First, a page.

If City Council approves that petition, an ordinance creating the district would be drawn up outlining what types of businesses and the geographic area to be included as well as the amount of fees or assessments levied on these businesses. Should the creation ordinance pass, businesses located within the district would participate in an election to determine if this fee, assessment or tax would be levied.

How FHA Condo Rules Affect REALTORS® and Consumers

FHA and the GSEs have different rules for the sale of a condominium versus a stand-alone single-family home. The reason for these rules goes back to a long-held belief that condominiums are more risky than single family structures. These rules have hampered the ability of homebuyers to purchase a condo, and make it much more difficult to sell condominiums. The rules include limits on the number of units that can be rented; limits on the number of units that can be delinquent in dues - regardless of the financial standing of the property; unreasonable burdens on properties to be approved; and limits on commercial space.

Condominiums are often the most affordable homeownership option for first time buyers, small families, single people, and older Americans. On August 14, 2019, the U.S. Department of Housing and Urban Development (HUD) released the long-awaited final rule on project approval for single-family condominiums insured by the Federal Housing Administration (FHA). For many years, NAR urged HUD to finalize changes to the previous rule that would ease restrictions on FHA financing for condominiums, thus enabling more first-time buyers, older adults, and low to moderate-income families to achieve the dream of homeownership. NAR continues to work with FHA and Freddie Mac and Fannie Mae to insure that people who wish to purchase a condominium have safe affordable access to mortgage credit.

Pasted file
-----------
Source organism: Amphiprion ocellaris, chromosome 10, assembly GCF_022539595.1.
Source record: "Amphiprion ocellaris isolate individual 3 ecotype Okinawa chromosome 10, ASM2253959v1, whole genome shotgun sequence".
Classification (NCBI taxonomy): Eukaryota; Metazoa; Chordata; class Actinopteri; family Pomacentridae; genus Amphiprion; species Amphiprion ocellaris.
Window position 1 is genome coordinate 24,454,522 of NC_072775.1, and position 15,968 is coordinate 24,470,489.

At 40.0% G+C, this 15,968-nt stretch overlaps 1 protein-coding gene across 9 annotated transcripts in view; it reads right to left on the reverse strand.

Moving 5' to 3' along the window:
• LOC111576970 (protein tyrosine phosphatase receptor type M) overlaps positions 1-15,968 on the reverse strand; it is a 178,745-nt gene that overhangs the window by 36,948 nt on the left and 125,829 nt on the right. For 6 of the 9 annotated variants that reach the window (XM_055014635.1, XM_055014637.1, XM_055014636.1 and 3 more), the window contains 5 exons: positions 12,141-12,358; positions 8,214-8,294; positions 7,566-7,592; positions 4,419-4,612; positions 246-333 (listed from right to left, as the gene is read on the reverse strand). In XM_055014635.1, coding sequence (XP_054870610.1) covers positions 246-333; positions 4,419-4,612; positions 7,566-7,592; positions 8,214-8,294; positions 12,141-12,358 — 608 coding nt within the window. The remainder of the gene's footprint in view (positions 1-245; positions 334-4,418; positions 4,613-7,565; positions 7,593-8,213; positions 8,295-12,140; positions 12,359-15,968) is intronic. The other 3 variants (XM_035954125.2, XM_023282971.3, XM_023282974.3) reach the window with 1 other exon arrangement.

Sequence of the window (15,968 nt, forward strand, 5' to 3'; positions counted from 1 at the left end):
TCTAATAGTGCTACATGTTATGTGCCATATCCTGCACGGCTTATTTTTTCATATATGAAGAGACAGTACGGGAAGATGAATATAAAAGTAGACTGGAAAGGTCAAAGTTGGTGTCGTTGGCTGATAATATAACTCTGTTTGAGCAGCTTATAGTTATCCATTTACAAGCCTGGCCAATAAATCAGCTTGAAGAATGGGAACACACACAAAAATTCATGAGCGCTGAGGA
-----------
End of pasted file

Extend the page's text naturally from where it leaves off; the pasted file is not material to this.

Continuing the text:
For additional information about the final rule, visit NAR's FHA Condo Rule Assessment.

Fed Weighing in on Local & State Short Term Rental Laws

There has been a lot of press coverage of a new bill introduced in Congress that deals with short-term rentals. The bill, H.R.4232 , the “Protecting Local Authority and Neighborhoods Act”, introduced by Rep. Case (D-HI), requires providers of short term rental listings (Air BNB, VRBO, etc) to ensure that the properties they list are rented in compliance with state and local law. The legislation has just been introduced, and faces a long process before it becomes law.

While a number of state and local REALTOR® associations have addressed this issue in their communities, NAR has no policy on short-term rentals, as we have members on both sides (those who argue private property rights and the ability to rent your own home as you see fit; and those who argue that these rentals disturb the residential flavor of neighborhoods and hurt quiet enjoyment). However, we do have a useful white-papers and resources that outline the options and issues surrounding short-term rental restrictions. Those resources can be accessed at https://realtorparty.realtor/state-local-issues/issues/short-term-rentals.html